Regarded as one of the nation's outstanding scientists and entrepreneurs, Munnerlyn has been described as a "physicist-engineer with a vision-researching vision," a reference to his extraordinary contributions to optical research and development. He holds more than 30 U.S. patents in the field of optics, an enduring fascination that he says began in the seventh grade.

"From about the 7th grade on, I had an interest in optical instruments while others might have built model airplanes or ham radio stations," Munnerlyn said. "This interest carried through high school, and I was lucky enough to have a science teacher who encouraged participation in science fairs and other projects. Eventually this interest led to a lifelong career."

As an undergraduate at Texas A&M, Munnerlyn majored in physics and took astronomy courses from Professor Jack Kent, a faculty member in the Department of Mathematics who taught the only optics course offered by the university at the time. Munnerlyn also worked as an assistant in Kent's summer astronomy program for high school students and credits his relationship with Kent as key to his subsequent graduate work in optics.

Following a stint in the U.S. Air Force, Munnerlyn continued his studies at the prestigious Institute of Optics at Rochester, receiving his Ph.D. in optical engineering in 1969. He remained in the Rochester area as head of research and development for Tropel, a company that designed prototype custom lenses for applications that included Xerox copiers, Polaroid cameras, satellites and semiconductor photolithography. In the early 1970s, he designed the first automatic digital device to measure refractive errors in the eye. He also developed a pressure test to detect glaucoma before pioneering his revolutionary laser systems for vision correction.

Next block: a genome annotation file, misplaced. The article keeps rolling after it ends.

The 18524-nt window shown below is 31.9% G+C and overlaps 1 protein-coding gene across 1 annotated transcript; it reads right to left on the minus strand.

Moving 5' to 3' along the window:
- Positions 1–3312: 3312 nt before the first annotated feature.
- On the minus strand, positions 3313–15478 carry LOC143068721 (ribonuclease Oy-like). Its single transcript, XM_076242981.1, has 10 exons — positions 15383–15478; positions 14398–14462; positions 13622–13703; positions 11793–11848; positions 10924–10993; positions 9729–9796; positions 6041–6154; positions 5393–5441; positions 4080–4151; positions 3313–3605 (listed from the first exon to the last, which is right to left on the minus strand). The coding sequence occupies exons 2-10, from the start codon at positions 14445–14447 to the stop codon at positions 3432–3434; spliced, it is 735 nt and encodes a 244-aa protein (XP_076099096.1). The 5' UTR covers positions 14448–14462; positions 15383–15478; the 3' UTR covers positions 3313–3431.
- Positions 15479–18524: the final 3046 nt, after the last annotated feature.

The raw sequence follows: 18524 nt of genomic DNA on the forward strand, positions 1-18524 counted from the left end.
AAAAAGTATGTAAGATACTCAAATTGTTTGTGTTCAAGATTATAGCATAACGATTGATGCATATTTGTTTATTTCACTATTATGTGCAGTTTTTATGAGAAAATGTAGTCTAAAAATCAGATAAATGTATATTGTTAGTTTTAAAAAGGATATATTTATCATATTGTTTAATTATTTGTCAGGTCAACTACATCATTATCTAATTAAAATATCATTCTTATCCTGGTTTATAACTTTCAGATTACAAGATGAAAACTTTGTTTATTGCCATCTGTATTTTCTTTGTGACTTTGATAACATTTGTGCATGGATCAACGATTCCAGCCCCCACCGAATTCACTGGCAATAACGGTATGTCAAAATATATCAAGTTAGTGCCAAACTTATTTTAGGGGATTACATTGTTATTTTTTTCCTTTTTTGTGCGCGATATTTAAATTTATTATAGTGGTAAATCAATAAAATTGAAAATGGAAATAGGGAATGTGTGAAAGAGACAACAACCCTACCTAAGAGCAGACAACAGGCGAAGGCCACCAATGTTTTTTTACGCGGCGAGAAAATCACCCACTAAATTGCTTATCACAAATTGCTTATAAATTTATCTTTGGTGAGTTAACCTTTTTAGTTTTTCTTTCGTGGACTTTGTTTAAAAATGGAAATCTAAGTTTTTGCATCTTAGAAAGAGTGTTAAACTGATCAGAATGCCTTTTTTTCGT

In a lesser known but equally groundbreaking achievement, Munnerlyn also calculated the basic formulas -- now known as the "Munnerlyn formula" -- that told ophthalmologists how much corneal tissue to remove in the actual laser vision correction procedure.

Munnerlyn, who lives in San Jose, Calif., is a 2002 distinguished alumnus of the School of Engineering and Applied Sciences at Rochester. He was honored this past spring with the Rochester Distinguished Scholar Award for his rigorous and innovative scholarly work.

In 2001 Munnerlyn was named Engineer of the Year by Design News magazine. That same year he received the Stevens Honor Award in recognition of his pioneering technology and achievements in vision correction. In 2007 he was honored with the Optical Society of America's Edwin H. Land Medal for pioneering entrepreneurial creativity that has had a major public impact.

Although retired since 2005, Munnerlyn continues to contribute to new technology at VISX and advise engineering staff on key projects.

For more information on the naming ceremony, including driving directions and parking, please contact the Texas A&M College of Science at (979) 845-7361.

To learn more about astronomy at Texas A&M, visit http://www.physics.tamu.edu/research/list-astronomy.html.

For further information on charitable remainder unitrusts or other giving opportunities through the Texas A&M Foundation, visit http://giving.tamu.edu.

-aTm-

Contact: Shana K. Hutchins, (979) 862-1237 or shutchins@science.tamu.edu

Hutchins Shana

  • Dr. Charles R. Munnerlyn '62

  • Munnerlyn Building

    Charles R. '62 and Judith G. Munnerlyn Astronomical Laboratory and Space Engineering Building, Texas A&M University